Essay on Existentialism And Meursault

Essay on Existentialism And Meursault

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The Connection between Existentialism and Meursault
An existentialist represents their choices throughs their actions, opposed to with their words (Corbett). Therefore, someone who expresses the ideals of existentialism may be a threat to society because of their differences in morality compared to others. In The Stranger, by Albert Camus, Meursault was always looking to find meaning in his life because of everything that was happening to him at the time; and that is a key characteristic of someone embracing the ideals of existentialism. Sadly, through Meursault’s search for his inner meaning, he ended up taking the life of another man with very little realization of what he had done. Throughout The Stranger, by Albert Camus, Camus portrays the ideals of existentialism through Meursault’s freedom of judgement and his unusual acts of will.
If you are an existentialist, you most likely will view the rules of society in a different way than everybody else. An existentialist will react in unusual ways; just like Meursault when he was holding a gun to the face of the Arab. In The Stranger, Meursault, after coming into an encounter with the cops says, “When leaving, I very nearly held out my hand and said, ‘Good-by’; just in time I remembered that I’d killed a man” (Camus 40). This is an ordinary reaction for an existentialist, almost like if they can not fully grasp the meaning if human life. According to Panza & Gale, “Existentialism is the study of existence”, which explains what could have possibly influenced how Meursault would react to certain situations (31). By saying that an existentialist takes existence to be everything can mean that someone following the philosophy of existentialism will view a desk to have the same level of...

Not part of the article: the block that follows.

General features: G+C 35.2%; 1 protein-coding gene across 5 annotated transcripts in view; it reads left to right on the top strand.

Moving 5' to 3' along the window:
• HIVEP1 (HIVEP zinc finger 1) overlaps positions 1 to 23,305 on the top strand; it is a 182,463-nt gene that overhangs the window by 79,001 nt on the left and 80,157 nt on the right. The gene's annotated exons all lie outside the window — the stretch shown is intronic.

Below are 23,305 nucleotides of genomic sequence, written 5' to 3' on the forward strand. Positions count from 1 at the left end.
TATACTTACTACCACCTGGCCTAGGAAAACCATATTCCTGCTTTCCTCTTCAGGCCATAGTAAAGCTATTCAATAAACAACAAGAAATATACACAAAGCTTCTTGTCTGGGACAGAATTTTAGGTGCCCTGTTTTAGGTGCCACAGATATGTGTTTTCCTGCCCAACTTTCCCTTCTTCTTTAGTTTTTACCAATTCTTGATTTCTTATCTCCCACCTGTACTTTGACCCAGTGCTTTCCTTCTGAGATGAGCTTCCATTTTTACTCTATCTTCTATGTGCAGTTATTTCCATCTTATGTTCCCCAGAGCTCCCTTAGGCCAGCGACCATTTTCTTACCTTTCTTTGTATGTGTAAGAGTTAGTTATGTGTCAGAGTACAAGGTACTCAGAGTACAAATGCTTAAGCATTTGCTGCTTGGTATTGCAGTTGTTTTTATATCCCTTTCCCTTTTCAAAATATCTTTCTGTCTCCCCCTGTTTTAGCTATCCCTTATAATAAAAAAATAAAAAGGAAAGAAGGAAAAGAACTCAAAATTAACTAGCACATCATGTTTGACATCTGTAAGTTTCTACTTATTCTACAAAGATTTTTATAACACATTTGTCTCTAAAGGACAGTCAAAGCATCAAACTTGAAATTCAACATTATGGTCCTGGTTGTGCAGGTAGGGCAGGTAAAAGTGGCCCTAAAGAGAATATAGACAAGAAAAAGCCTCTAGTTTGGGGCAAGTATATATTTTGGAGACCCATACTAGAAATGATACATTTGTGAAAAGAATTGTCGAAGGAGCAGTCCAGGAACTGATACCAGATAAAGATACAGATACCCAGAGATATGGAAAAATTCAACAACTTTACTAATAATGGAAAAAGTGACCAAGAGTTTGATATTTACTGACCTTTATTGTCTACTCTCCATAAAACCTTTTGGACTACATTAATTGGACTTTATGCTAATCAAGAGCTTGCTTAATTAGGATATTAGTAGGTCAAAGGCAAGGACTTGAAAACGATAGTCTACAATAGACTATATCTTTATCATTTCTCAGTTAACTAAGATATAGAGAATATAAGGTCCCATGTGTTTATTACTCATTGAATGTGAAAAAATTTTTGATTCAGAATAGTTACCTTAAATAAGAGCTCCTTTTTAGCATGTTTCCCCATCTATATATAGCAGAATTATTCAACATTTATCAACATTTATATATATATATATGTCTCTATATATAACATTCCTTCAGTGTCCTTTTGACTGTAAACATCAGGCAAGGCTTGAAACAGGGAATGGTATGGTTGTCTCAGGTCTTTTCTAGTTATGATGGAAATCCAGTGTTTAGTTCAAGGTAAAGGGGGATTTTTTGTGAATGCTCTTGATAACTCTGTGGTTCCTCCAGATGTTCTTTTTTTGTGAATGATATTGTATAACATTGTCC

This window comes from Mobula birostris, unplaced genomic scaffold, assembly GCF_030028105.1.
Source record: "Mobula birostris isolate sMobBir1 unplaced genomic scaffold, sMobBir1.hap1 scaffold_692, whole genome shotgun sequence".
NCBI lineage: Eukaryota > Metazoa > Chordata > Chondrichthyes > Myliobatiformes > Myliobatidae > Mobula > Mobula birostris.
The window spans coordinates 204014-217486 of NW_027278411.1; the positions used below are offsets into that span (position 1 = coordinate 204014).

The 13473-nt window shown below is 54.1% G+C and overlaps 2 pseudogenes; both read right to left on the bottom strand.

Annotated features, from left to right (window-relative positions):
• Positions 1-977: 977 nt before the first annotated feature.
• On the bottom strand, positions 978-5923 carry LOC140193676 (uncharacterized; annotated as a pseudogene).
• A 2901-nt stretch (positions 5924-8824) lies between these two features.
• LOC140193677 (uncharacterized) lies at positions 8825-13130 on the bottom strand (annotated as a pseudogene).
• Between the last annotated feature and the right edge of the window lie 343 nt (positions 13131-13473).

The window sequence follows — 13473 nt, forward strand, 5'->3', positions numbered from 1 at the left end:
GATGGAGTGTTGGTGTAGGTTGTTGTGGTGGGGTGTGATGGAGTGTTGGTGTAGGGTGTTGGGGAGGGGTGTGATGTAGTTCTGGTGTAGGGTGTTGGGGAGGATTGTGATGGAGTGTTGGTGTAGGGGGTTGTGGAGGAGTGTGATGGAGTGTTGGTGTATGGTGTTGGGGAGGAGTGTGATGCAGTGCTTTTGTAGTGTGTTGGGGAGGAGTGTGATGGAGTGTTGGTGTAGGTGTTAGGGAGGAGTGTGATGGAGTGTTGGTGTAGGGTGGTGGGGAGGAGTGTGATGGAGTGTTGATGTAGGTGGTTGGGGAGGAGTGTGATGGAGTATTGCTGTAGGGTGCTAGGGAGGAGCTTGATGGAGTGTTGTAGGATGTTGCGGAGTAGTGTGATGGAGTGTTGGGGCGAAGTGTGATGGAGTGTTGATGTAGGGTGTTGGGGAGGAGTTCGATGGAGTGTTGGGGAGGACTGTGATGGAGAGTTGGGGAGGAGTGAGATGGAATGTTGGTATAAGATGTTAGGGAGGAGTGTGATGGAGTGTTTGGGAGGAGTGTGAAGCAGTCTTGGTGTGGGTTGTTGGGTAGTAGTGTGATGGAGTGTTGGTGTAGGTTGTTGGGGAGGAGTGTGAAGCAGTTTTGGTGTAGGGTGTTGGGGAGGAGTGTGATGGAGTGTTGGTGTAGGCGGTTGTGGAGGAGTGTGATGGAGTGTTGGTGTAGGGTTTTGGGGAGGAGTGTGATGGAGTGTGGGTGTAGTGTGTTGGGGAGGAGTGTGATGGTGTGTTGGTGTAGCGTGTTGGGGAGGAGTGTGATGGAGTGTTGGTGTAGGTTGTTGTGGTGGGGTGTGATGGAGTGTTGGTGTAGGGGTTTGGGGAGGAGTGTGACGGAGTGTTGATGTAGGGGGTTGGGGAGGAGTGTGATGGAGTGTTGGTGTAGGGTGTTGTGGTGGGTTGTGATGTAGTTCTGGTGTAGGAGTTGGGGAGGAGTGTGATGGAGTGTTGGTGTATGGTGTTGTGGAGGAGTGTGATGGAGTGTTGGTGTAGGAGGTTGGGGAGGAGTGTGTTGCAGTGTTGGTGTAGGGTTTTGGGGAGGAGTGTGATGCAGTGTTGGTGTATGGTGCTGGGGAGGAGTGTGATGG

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...interpret life like most other people can. Someone who is free and alone does not have any influence, meaning that they have no guidance or will from doing right and wrong.
Meursault was caught in his life by examining others and himself too closely, instead of finding true meaning and love. There was always something missing and it is never too clear on what is actually was. Through the murder and deprivation of all hope, Meursault became connected with the philosophy of existentialism and he frequently represented it. Every time someone tried to offer him hope he turned it down, trying to find something better within himself. If Meursault wasn’t so influenced by these ideals of existentialism, the whole plot of The Stranger would be flipped around. Meursault thought that he only needed himself, but fell short of realizing that he needed to fully find himself first.

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